The staff of Macquarie Bank last week showed how to turn the standard practice of wasting time forwarding emails into instant fame.
While Channel 7 recorded a live reaction to the Reserve Bank leaving interest rates unchanged, something caught the viewers attention. In the background a Macquarie Bank staff member, David Kiely, is seen chatting with a colleague while flicking through forwarded images of Miranda Kerr.

The incident was perfect viral fodder and the YouTube clip of the broadcast had by 1pm Wednesday 3 February hit around 200,000 views. By 3pm the next day it reached approximately 768,000 views and continues to rise.

To demonstrate the viewer interest, it has received 895 ratings scoring a perfect five stars, with around 682 text comments. This looks to be a topic that will have a bit more momentum than Macquarie Bank would like. The problem for Macquarie Bank is that it is not just a case of people browsing, but engaging, contributing and sharing the video with friends.

The perfect moment is when Kiely receives the email telling him to turn around, and turns to confront the camera focused on his screen.

The question of if he was set up by a colleague is not an issue Im going to comment on, but it is more about the potential damaging ramifications for the Macquarie Bank brand. Being that the event happened around such an important moment in finance, the question arises, shouldnt their staffs focus be on making money for their clients, since it wasnt even casual Friday?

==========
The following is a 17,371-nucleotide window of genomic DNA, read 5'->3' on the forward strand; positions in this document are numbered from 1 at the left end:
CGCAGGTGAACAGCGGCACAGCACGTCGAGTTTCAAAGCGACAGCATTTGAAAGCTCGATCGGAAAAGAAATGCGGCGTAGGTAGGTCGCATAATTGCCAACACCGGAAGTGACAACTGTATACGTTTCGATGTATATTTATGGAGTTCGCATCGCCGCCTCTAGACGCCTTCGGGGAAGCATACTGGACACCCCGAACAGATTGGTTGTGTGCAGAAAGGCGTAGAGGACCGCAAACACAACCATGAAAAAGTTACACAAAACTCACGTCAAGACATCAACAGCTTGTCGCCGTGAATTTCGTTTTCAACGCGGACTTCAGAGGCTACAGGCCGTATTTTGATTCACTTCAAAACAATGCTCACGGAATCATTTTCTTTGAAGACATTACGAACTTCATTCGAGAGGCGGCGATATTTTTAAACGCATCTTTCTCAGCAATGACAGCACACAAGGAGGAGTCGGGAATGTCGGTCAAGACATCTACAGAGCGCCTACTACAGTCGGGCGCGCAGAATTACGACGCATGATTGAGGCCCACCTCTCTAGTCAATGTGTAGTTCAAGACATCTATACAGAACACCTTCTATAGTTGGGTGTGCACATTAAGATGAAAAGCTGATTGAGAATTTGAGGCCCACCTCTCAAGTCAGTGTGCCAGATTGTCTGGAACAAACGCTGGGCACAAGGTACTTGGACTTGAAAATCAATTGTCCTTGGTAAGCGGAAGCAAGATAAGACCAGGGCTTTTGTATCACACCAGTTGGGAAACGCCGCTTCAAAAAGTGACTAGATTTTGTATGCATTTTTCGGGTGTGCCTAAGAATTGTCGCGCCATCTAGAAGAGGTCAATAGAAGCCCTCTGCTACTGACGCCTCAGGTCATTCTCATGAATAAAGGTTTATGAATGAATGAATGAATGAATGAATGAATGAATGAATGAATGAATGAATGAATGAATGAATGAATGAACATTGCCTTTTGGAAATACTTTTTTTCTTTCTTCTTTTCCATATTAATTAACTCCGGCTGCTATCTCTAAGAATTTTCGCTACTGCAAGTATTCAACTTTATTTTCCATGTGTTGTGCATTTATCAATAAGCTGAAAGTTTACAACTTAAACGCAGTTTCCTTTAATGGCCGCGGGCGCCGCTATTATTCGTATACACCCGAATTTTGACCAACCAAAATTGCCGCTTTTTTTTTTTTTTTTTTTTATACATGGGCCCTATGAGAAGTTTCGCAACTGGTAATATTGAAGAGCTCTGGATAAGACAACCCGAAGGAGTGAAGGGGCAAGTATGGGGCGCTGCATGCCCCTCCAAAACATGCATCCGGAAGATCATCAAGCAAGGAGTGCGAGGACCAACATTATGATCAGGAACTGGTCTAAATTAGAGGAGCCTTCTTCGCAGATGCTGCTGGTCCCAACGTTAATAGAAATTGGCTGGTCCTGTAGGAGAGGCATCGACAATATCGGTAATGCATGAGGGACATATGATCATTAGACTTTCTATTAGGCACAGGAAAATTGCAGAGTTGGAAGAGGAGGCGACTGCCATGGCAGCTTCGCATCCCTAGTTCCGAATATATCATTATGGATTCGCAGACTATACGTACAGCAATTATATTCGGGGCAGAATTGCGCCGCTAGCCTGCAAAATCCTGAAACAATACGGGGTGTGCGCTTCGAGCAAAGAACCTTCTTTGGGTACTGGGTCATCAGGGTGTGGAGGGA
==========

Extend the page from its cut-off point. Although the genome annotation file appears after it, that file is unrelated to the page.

The case is here also about how Macquarie Bank could have moved quickly within social media to possibly control or at least reduce the impact on their brand.

  • HSBC contacted to inform us the below advertisement is a spoof and did not originate with the company.

There was a silver lining to the coverage – it helped Miranda Kerr, pushing her seven places to first place on the Bing xRank charts which monitors who the world is most searching for, as in who is hot and who is not.

Using social measurement platform ViralHeat, you can see the spike of interest across twitter and websites for Macquarie Bank since the incident aired.

The point is that any company needs to have some social media or PR plans in place for such an event no matter how obscure or unlikely, you don’t want to be in such a place unprepared…